A year after "Kung Fu" actor David Carradine died from a dangerous sex practice, his wife has filed suit, claiming he would still be alive if he hadn't been left alone in a hotel that night.
Anne Carradine filed a wrongful death lawsuit Thursday against the French production company that was handling the actor's last film.
Carradine was in Bangkok shooting the film "Stretch" when he was found dead on June 4, 2009 in his hotel room closet with ropes tied around his neck and genitals -- a likely victim of auto-erotic asphyxia.
Celebrity medical examiner Dr. Michael Baden, who was hired by the family to do a private autopsy on the actor, determined that Carradine died from accidental asphyxiation.
But Anne Carradine claims her husband's death could have been avoided if the production company, MK2 SA, had provided the actor with "all the best amenities" and "sufficient assistance."
Carradine's attorney Mark Geragos declined to comment and MK2 did not respond immediately to ABCNews.com's request for comment.
"Defendants were negligent in failing to follow industry standard and provide David Carradine, the performer, with sufficient assistant during the course of filming Stretch in Bangkok, Thailand," the lawsuit, obtained by ABCNews.com, stated.
"As a result of the negligence of Defendants, David Carradine died while performing acting services for MK2's film 'Stretch' in Bangkok, Thailand," the suit continued.
The suit claims that Carradine was supposed to have dinner that night with the film's director but the assistant responsible for his schedule and transportation to the set and meetings left him behind at the hotel after failing to reach him.
When Carradine reached the assistant an hour later he was told "they were already across town and David Carradine would have to make his own arrangements that evening," the suit stated.
Carradine had only been in the city three days.
Anne Carradine also alleges in the suit that she has had difficulty collecting on an insurance policy MS2 was required to have for the actor.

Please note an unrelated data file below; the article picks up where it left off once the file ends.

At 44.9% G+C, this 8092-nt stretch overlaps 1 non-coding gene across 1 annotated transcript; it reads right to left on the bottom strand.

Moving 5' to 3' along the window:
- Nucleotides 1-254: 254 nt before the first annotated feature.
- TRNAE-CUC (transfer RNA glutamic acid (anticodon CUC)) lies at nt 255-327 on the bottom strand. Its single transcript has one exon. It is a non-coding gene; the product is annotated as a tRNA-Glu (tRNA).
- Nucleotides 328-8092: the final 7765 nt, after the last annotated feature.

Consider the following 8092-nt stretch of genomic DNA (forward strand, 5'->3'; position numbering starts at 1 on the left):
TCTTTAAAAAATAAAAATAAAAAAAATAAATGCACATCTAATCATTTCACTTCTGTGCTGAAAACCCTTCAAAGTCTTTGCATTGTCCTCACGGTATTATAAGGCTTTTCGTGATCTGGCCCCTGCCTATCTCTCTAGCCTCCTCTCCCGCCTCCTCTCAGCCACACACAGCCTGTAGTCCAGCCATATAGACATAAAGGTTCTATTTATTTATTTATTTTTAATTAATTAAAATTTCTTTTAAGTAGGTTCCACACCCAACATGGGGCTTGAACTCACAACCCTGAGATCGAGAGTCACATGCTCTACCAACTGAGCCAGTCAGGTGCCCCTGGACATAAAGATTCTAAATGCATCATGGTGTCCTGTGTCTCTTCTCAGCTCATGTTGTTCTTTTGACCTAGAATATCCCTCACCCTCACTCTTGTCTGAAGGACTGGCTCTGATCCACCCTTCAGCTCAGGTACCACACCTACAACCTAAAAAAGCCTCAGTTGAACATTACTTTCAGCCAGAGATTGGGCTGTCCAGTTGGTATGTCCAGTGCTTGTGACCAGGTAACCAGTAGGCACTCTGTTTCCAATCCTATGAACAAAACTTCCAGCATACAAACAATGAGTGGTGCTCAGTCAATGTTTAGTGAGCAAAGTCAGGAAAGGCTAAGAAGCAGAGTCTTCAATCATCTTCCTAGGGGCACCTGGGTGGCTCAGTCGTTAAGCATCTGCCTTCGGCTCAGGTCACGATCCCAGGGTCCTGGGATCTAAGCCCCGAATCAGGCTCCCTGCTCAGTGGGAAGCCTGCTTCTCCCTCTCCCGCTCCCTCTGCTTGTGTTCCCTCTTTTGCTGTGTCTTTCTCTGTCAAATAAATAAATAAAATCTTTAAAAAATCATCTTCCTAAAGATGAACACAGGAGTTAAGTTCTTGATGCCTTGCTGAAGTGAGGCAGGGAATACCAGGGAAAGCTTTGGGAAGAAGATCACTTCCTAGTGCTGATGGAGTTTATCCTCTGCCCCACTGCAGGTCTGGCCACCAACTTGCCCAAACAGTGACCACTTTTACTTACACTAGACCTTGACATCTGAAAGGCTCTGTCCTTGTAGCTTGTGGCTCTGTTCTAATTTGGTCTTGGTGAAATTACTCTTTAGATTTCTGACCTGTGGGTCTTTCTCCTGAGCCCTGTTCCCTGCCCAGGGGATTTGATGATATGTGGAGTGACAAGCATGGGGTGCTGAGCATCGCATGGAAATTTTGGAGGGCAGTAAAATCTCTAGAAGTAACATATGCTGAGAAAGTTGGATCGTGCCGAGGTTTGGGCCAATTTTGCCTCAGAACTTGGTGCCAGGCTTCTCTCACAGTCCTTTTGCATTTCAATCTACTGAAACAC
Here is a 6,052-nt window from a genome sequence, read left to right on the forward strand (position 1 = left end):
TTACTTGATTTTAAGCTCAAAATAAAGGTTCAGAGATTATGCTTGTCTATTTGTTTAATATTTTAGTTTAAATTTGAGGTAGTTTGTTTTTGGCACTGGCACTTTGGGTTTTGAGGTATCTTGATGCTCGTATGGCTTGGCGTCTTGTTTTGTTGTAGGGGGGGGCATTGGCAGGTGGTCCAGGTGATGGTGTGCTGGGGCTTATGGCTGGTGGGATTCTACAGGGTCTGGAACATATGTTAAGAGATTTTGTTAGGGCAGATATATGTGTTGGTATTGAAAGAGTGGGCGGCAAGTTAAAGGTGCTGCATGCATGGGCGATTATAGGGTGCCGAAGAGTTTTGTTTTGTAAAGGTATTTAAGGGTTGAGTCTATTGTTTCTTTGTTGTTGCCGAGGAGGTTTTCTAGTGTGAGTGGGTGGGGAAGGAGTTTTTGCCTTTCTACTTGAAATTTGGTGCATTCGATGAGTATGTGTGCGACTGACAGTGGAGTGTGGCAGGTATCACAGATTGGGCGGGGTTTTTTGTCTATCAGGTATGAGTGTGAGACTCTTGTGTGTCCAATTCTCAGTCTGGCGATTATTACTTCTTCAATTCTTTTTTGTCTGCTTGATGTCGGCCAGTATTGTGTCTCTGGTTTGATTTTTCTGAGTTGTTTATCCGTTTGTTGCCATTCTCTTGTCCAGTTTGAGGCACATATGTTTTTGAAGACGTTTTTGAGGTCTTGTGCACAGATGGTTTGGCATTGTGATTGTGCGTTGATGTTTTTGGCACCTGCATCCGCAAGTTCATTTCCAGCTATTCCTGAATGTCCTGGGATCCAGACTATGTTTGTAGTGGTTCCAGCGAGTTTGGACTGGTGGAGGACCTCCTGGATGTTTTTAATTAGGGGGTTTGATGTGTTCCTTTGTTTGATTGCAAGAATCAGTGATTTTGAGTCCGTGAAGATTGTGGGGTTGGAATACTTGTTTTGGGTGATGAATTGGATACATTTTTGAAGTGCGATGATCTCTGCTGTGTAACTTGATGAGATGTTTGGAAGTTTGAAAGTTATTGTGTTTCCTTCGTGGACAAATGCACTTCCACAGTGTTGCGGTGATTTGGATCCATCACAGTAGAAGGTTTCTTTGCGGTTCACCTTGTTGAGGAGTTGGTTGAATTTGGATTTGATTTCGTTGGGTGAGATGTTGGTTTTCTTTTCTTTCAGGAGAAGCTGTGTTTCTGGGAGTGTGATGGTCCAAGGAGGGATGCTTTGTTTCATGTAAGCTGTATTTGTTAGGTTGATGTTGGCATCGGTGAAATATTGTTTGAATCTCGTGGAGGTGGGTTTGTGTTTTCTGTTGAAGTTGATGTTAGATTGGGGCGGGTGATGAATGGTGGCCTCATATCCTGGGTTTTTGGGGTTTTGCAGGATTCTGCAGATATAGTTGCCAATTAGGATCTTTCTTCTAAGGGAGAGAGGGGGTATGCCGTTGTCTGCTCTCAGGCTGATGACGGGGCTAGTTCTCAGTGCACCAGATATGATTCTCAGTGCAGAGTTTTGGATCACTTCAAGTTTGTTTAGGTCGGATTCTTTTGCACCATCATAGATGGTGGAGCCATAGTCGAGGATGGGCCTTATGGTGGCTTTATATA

Carradine's History of 'Deviant Behavior'
Carradine was married five times and was the father of two children.
One of his ex-wives, Marina Anderson, claimed in court documents from his divorce that Carradine had a long history of "deviant sexual behavior which was potentially deadly."
In a a sworn statement filed in 2003, Anderson also alleged that Carradine carried on an "incestuous relationship with a very close family member."
The court documents do not include details about Carradine's "deviant sexual behavior" or name the family member with whom Anderson alleges he had a relationship.
Carradine's Best-Known Roles: 'Kung Fu' and 'Kill Bill'
Born in 1936 in Hollywood, Calif., Carradine came from a showbiz family. His father was actor John Carradine, and his brothers were actors Bruce, Robert and Keith Carradine.
Of primarily Irish ancestry, Carradine's ambiguous features landed him a lifetime of roles playing a range of ethnicities, although he was often cast as Chinese.
Carradine was perhaps best known for his role as Caine, a Chinese martial-arts master wandering the American West in the 1970s television series "Kung Fu." Though he had starred in more than 100 films, his career was revived in Quentin Tarantino's "Kill Bill" (2003) and "Kill Bill II" (2004) in which he played a steely assassin.
The actor spoke openly about his earlier abuse of drugs and alcohol but had reportedly remained sober for several years. Friends and family said he had no history of depression.
"I didn't get into drinking till I was in my 40s, and by that time I had stepped away from the rest of drugs," he told the Irish Times in 2004.
"There was only a period of a few years when I was drinking too much. I had a friend who was a mentor, and he suddenly said, 'I've never seen you abuse a substance before.' I said, 'Am I doing that now?' And I was. That was spring of 1996. I like to think that I stopped drinking on St. Patrick's Day, but it was actually a month later," he told the paper.
ABCNews.com's Russell Goldman contributed to this report.